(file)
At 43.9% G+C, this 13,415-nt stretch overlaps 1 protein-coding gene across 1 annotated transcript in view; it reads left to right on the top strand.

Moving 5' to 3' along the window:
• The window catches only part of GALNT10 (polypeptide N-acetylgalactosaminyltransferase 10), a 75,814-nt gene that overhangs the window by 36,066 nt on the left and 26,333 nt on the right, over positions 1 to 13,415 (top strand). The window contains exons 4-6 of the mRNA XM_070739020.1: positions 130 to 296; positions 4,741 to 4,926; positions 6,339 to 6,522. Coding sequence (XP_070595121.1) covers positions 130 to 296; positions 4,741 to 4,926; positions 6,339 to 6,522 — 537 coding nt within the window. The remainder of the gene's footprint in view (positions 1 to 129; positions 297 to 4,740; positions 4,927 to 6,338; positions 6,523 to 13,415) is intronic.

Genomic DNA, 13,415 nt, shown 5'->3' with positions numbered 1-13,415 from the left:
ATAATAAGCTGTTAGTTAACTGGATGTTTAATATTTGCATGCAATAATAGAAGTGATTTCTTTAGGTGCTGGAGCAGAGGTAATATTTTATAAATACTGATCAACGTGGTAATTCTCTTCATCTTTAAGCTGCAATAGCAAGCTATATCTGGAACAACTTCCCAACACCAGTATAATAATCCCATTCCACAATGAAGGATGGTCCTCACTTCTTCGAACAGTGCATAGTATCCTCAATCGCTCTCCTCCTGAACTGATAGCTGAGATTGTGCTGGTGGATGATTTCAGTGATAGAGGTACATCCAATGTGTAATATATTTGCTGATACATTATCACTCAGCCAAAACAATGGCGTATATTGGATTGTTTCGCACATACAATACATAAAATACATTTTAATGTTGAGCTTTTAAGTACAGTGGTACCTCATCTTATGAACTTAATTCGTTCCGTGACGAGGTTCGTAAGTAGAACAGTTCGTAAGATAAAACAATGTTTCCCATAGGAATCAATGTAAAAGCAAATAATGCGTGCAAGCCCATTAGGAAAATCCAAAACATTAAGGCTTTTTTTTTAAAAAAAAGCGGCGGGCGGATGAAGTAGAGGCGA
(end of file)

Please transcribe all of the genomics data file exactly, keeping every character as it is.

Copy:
At 43.9% G+C, this 13,415-nt stretch overlaps 1 protein-coding gene across 1 annotated transcript in view; it reads left to right on the top strand.

Moving 5' to 3' along the window:
• The window catches only part of GALNT10 (polypeptide N-acetylgalactosaminyltransferase 10), a 75,814-nt gene that overhangs the window by 36,066 nt on the left and 26,333 nt on the right, over positions 1 to 13,415 (top strand). The window contains exons 4-6 of the mRNA XM_070739020.1: positions 130 to 296; positions 4,741 to 4,926; positions 6,339 to 6,522. Coding sequence (XP_070595121.1) covers positions 130 to 296; positions 4,741 to 4,926; positions 6,339 to 6,522 — 537 coding nt within the window. The remainder of the gene's footprint in view (positions 1 to 129; positions 297 to 4,740; positions 4,927 to 6,338; positions 6,523 to 13,415) is intronic.

Genomic DNA, 13,415 nt, shown 5'->3' with positions numbered 1-13,415 from the left:
ATAATAAGCTGTTAGTTAACTGGATGTTTAATATTTGCATGCAATAATAGAAGTGATTTCTTTAGGTGCTGGAGCAGAGGTAATATTTTATAAATACTGATCAACGTGGTAATTCTCTTCATCTTTAAGCTGCAATAGCAAGCTATATCTGGAACAACTTCCCAACACCAGTATAATAATCCCATTCCACAATGAAGGATGGTCCTCACTTCTTCGAACAGTGCATAGTATCCTCAATCGCTCTCCTCCTGAACTGATAGCTGAGATTGTGCTGGTGGATGATTTCAGTGATAGAGGTACATCCAATGTGTAATATATTTGCTGATACATTATCACTCAGCCAAAACAATGGCGTATATTGGATTGTTTCGCACATACAATACATAAAATACATTTTAATGTTGAGCTTTTAAGTACAGTGGTACCTCATCTTATGAACTTAATTCGTTCCGTGACGAGGTTCGTAAGTAGAACAGTTCGTAAGATAAAACAATGTTTCCCATAGGAATCAATGTAAAAGCAAATAATGCGTGCAAGCCCATTAGGAAAATCCAAAACATTAAGGCTTTTTTTTTAAAAAAAAGCGGCGGGCGGATGAAGTAGAGGCGA